For example, in Warren, the government's Answer includes the following:
Paragraph 1: "The United States admits that before December 31, 1987, chemicals from sources on or around Camp Lejeune had seeped into the groundwater below Camp Lejeune. The United States also admits that between August 1, 1953, and December 31, 1987, men and women working or residing on base drank, cooked with, bathed in, and otherwise came into contact with water sourced from the groundwater below Camp Lejeune."
Paragraph 11: "The United States admits that the Marine Corps Base Camp Lejeune area included disposal areas, a fuel farm, and an extensive infrastructure to treat and provide water throughout the base. The United States admits that some base disposal areas and operations were sources of chemicals that contaminated the soil and groundwater of Camp Lejeune."
Paragraph 14: "The United States admits that the ATSDR released a report in January 2017 entitled 'ATSDR Assessment of the Evidence for the Drinking Water Contaminants at Camp Lejeune and Specific Cancers and Other Diseases.' The United States admits that the purpose of this report was to assess the strength of the evidence supporting causality of adverse health effects from exposures to the drinking water contaminants at Camp Lejeune and that the report concluded there was either '[s]ufficient evidence for causation' or '[e]quipoise and above evidence for causation' for the following diseases with respect to at least one of the chemicals, TCE, PCE, benzene, or vinyl chloride: kidney cancer, non-Hodgkin's lymphoma, multiple myeloma, leukemias, liver cancer, bladder cancer, Parkinson's disease, kidney diseases, systemic sclerosis/scleroderma, and cardiac defects."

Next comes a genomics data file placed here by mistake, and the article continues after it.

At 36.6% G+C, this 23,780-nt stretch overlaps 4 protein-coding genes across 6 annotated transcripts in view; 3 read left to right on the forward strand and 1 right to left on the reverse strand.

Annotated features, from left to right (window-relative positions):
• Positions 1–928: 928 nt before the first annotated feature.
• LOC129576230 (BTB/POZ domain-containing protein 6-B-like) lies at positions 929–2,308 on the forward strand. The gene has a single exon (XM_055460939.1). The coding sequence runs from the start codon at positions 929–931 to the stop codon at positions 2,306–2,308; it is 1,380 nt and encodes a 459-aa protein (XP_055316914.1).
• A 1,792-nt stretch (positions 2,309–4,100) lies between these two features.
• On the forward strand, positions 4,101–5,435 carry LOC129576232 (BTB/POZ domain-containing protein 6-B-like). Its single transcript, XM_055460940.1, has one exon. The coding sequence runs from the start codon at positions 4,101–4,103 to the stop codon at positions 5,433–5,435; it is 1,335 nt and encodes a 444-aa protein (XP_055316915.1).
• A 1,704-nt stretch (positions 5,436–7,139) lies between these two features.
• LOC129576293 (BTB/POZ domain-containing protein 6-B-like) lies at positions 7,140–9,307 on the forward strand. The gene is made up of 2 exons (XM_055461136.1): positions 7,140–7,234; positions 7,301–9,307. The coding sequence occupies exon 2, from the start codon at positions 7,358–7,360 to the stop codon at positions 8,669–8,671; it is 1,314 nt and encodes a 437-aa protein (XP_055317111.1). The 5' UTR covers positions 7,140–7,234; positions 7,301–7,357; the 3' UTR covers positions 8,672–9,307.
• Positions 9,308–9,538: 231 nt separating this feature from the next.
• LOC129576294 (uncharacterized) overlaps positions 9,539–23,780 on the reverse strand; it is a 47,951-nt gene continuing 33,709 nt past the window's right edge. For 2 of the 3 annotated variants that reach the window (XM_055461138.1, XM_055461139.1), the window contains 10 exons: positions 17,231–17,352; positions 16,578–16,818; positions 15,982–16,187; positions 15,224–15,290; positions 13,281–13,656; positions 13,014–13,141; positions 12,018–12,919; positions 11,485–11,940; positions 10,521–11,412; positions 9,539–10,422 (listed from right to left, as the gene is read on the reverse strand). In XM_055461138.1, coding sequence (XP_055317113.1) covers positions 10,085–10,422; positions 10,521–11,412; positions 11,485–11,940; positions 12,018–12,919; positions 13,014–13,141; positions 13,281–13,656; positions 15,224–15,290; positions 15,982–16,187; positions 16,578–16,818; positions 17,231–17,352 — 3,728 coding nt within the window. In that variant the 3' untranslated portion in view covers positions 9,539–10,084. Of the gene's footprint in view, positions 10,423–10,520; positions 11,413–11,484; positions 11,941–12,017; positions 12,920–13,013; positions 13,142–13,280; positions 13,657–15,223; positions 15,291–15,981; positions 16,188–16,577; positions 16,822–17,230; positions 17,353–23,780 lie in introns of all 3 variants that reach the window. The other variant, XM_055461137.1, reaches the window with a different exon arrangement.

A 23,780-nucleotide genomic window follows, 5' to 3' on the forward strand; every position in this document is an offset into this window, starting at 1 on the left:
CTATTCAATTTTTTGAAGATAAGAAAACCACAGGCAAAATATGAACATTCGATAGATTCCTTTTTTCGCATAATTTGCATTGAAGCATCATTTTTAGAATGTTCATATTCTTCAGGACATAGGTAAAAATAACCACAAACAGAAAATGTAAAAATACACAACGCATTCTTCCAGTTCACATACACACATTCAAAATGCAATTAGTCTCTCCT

The ATSDR report referenced above is available online for free.
Where We Stand Today
Despite the government's acknowledgement of these facts, it is clear that the government is going to vigorously fight claims filed by Marines, their families, and others affected by this tragedy. Thankfully, the Department of Navy and Department of Justice don't get to make the final decisions about compensating Camp Lejeune victims – the Federal Court in the Eastern District of North Carolina and juries of Eastern North Carolina do.
The next step in the process will be the Court ruling on Motions to Strike filed by many Plaintiffs. These Motions challenge the legal validity of many defenses asserted by the Department of Justice. For example, see Plaintiff's Memorandum of Law in Support of Plaintiff's Motion to Strike Affirmative Defenses filed in the above referenced Warren case. (Note this document is also located behind PACER's firewall.)
In their Memorandum of Law, the Plaintiff highlights the frustrating nature of the government's affirmative defenses, including, for example, "the notion that the hundreds of thousands of Marines, their family members, and other civilians on base 'assumed the risk' of unknowingly being poisoned with toxic water on Camp Lejeune—an epic tragedy that the Camp Lejeune Justice Act was enacted to address—is wildly implausible and deeply offensive."
We Are Representing Plaintiffs
We continue to be involved with this matter and plan to publish periodic updates. As a law firm with four of our five offices in the Eastern District of North Carolina, we are involved from both a professional level—representing our clients—and on a personal level, as we are impacted by victims in our Eastern North Carolina communities.
The content of this article is intended to provide a general guide to the subject matter. Specialist advice should be sought about your specific circumstances.